Putting it All Together
Back when she was a secretary at Minnesota Power, Luann LaValley saw her bosses turn to the Minnesota Management Institute (MMI) to improve their skills. Now 32 years later she's still at the company, but has risen to become a leader herself. As director of Customer Service, MMI recently came to the forefront again, but this time, it was LaValley's turn to improve.
LaValley moved into her new director role at the Duluth, Minn.-based residential, commercial, and industrial power supply company in January 2011. She had accumulated solid experience within the company, but with 60 people comprising seven departments now under her supervision, an overall business refresher was in order.
"My boss actually offered to send me to MMI," says LaValley. "It was a little daunting taking on so much in my new position and then considering being gone a week a month at MMI. But I thought I really could use the experience, especially in finance and leadership, before I got too immersed in my role, so I pursued it."
An attendee of the spring 2011 MMI class, LaValley, like many MMI attendees, took the Pre-Finance course (offered prior to the full MMI curriculum) which she believes anyone could use. "Like every ten years," she says. "I didn't do a lot of finance in my previous position, so the course was a great refresher. I thought it was well presented and provided an excellent overview on the basics of finance." She adds that the course helped her focus more strategically on the value and the cost of customer service to her company's bottom line.
A leadership 'awakening'
One of the more impactful modules for LaValley was on coaching and mentoring; two areas that sound similar, but to her surprise, have very different meanings entirely.
"That was an awakening," she says of the module. "All these years I thought I was coaching and I really had just been mentoring. I've now changed to more of a coaching mode as opposed to giving my own opinion (mentoring), which is very difficult because you always have your own thought of where things should go, and that's not always what people need. Coaching is putting trust in them and letting them guide the outcome."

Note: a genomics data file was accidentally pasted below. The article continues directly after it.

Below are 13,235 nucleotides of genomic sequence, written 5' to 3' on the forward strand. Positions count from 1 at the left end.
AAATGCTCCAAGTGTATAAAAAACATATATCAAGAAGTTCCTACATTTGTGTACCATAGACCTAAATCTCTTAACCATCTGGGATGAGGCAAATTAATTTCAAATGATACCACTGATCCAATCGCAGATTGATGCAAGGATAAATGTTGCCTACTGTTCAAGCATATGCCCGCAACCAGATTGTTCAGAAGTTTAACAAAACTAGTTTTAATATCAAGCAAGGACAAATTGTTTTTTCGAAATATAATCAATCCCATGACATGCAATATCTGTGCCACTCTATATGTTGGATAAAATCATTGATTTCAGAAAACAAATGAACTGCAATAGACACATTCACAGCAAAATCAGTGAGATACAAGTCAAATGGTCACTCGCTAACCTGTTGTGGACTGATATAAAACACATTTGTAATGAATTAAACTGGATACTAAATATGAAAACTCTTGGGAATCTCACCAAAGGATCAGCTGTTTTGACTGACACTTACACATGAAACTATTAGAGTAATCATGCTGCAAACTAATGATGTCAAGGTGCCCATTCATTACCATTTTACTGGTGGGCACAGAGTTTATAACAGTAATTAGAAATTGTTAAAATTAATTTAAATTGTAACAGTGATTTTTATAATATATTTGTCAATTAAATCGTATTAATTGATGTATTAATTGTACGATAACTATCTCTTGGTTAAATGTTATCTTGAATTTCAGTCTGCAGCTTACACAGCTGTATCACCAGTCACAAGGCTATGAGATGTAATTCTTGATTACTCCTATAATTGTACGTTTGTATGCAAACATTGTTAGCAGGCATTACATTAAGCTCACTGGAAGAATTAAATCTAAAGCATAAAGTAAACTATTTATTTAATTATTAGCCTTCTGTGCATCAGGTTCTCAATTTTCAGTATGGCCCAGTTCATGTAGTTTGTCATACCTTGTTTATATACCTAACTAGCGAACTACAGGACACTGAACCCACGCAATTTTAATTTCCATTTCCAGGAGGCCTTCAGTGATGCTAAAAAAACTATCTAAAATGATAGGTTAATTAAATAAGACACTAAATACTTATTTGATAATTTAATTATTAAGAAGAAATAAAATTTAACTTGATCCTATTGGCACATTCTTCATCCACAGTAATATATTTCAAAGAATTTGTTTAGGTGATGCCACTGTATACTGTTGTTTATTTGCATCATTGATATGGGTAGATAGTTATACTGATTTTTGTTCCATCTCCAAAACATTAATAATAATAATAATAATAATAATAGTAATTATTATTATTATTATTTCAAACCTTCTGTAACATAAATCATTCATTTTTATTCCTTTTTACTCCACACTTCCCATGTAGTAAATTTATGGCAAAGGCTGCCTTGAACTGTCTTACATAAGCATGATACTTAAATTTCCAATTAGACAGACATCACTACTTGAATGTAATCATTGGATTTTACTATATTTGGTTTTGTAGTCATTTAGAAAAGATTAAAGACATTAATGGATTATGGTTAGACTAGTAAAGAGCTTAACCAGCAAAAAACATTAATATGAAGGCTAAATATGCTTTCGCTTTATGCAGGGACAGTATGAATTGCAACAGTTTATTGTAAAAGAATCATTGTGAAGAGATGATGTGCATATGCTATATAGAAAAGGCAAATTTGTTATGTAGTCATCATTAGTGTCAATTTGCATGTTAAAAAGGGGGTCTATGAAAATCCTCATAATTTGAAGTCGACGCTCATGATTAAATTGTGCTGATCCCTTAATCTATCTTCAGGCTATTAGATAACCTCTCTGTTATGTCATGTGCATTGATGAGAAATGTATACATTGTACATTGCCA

As part of the leadership aspect of the program, learning natural management tendencies and becoming more self-aware helped LaValley gain more confidence in her approach with her employees.
"It's not about 'This is me and you need to mold yourself to what I want,' it's more about 'I'm the leader and I'm here to support you to where you need to be,' " she says of the module's mantra. "I already had that supporting style, so that was just an affirmation that I should continue to lead that way.
"Then learning self-awareness helped me to start to consider people's perception. Because you might think you're acting or saying something in certain way, but it really depends on where that other person is coming from and what they are hearing. It's having that 'What would it be like to work for me?' mentality."
Stepping out of the routine
After attending numerous industry conferences over the years and just the daily immersion in her work, LaValley found one of the best parts of the MMI experience was being able to step out of her industry's atmosphere, meet new professionals, and open up to new ideas.
"Anytime you're working with other people from other industries, they're obviously looking at things a little differently than you are," she says "In MMI you really get a lot of different viewpoints. People gave me ideas that I would have never thought of on my own, and in some cases I was able to implement those ideas in my job. Plus, you really get close to your peers, which was the best part of all."
Now months removed from completing MMI, LaValley says that "MMI helped me put everything together at a time that was really optimal for me."
Like her bosses 32 years ago, LaValley sees the value in attending MMI and says she already has a few of her staff members in line to attend over the next few years.
Visit the MMI website to learn more about the program.